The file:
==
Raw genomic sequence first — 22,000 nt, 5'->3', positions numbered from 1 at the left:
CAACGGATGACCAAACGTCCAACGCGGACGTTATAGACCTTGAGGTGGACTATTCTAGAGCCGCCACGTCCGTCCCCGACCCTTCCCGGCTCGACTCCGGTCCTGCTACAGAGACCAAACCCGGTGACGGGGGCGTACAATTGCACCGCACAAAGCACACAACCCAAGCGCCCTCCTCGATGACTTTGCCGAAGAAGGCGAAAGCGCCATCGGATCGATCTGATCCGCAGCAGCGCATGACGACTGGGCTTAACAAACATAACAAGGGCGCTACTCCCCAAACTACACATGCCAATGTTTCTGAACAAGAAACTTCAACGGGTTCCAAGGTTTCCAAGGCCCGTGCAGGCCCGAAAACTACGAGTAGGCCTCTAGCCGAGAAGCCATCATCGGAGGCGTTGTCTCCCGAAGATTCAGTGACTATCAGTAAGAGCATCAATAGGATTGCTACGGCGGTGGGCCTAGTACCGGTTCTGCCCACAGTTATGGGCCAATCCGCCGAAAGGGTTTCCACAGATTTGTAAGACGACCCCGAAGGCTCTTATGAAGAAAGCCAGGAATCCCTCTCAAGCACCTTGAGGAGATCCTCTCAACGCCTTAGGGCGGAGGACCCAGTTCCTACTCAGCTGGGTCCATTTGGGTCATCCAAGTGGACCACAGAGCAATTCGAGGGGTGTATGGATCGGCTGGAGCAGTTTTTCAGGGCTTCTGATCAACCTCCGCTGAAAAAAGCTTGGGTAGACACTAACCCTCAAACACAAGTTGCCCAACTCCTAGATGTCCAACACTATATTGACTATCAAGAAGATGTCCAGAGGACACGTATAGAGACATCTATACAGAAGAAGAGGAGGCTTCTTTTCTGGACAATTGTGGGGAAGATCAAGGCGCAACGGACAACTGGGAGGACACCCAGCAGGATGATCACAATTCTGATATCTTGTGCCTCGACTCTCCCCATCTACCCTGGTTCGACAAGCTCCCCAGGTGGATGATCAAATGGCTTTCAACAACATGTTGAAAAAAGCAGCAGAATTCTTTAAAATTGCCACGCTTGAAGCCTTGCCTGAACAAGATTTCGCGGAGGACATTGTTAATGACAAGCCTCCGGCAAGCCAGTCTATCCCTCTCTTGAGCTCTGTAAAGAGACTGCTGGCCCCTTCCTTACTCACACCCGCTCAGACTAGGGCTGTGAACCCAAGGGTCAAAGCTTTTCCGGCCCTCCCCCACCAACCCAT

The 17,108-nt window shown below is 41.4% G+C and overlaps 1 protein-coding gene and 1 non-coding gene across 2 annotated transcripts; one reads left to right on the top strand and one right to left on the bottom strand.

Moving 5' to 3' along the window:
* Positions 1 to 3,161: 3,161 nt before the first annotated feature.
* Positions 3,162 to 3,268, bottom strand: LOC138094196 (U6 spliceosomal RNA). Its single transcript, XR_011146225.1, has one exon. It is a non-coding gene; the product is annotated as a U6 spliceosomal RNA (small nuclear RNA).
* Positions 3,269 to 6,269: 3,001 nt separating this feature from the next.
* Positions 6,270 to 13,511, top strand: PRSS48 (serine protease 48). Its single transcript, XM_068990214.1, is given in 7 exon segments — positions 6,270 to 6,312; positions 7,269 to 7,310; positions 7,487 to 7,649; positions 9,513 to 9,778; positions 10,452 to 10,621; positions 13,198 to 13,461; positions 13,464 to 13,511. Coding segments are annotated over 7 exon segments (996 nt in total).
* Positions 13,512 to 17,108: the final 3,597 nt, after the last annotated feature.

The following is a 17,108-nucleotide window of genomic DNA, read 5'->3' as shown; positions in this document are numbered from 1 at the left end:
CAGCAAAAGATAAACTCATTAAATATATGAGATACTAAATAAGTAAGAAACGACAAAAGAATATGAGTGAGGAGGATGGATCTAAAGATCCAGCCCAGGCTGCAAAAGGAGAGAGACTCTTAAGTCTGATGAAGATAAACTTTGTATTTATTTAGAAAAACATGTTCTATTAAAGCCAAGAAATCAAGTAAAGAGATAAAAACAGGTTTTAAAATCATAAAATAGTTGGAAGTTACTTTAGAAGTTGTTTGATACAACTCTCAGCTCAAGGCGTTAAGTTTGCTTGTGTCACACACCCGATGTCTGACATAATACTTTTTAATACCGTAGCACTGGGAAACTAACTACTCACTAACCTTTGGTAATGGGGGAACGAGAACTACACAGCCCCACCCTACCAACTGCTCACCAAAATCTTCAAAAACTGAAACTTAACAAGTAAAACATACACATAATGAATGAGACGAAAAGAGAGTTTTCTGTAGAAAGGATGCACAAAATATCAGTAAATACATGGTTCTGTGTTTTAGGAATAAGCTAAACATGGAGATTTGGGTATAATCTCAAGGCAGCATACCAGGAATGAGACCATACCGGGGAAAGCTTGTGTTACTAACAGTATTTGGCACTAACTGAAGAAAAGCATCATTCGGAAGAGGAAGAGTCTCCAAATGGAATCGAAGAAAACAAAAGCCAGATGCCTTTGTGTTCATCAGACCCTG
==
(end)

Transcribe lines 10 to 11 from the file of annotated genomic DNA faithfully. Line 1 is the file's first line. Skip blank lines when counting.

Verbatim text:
The following is a 17,108-nucleotide window of genomic DNA, read 5'->3' as shown; positions in this document are numbered from 1 at the left end:
CAGCAAAAGATAAACTCATTAAATATATGAGATACTAAATAAGTAAGAAACGACAAAAGAATATGAGTGAGGAGGATGGATCTAAAGATCCAGCCCAGGCTGCAAAAGGAGAGAGACTCTTAAGTCTGATGAAGATAAACTTTGTATTTATTTAGAAAAACATGTTCTATTAAAGCCAAGAAATCAAGTAAAGAGATAAAAACAGGTTTTAAAATCATAAAATAGTTGGAAGTTACTTTAGAAGTTGTTTGATACAACTCTCAGCTCAAGGCGTTAAGTTTGCTTGTGTCACACACCCGATGTCTGACATAATACTTTTTAATACCGTAGCACTGGGAAACTAACTACTCACTAACCTTTGGTAATGGGGGAACGAGAACTACACAGCCCCACCCTACCAACTGCTCACCAAAATCTTCAAAAACTGAAACTTAACAAGTAAAACATACACATAATGAATGAGACGAAAAGAGAGTTTTCTGTAGAAAGGATGCACAAAATATCAGTAAATACATGGTTCTGTGTTTTAGGAATAAGCTAAACATGGAGATTTGGGTATAATCTCAAGGCAGCATACCAGGAATGAGACCATACCGGGGAAAGCTTGTGTTACTAACAGTATTTGGCACTAACTGAAGAAAAGCATCATTCGGAAGAGGAAGAGTCTCCAAATGGAATCGAAGAAAACAAAAGCCAGATGCCTTTGTGTTCATCAGACCCTG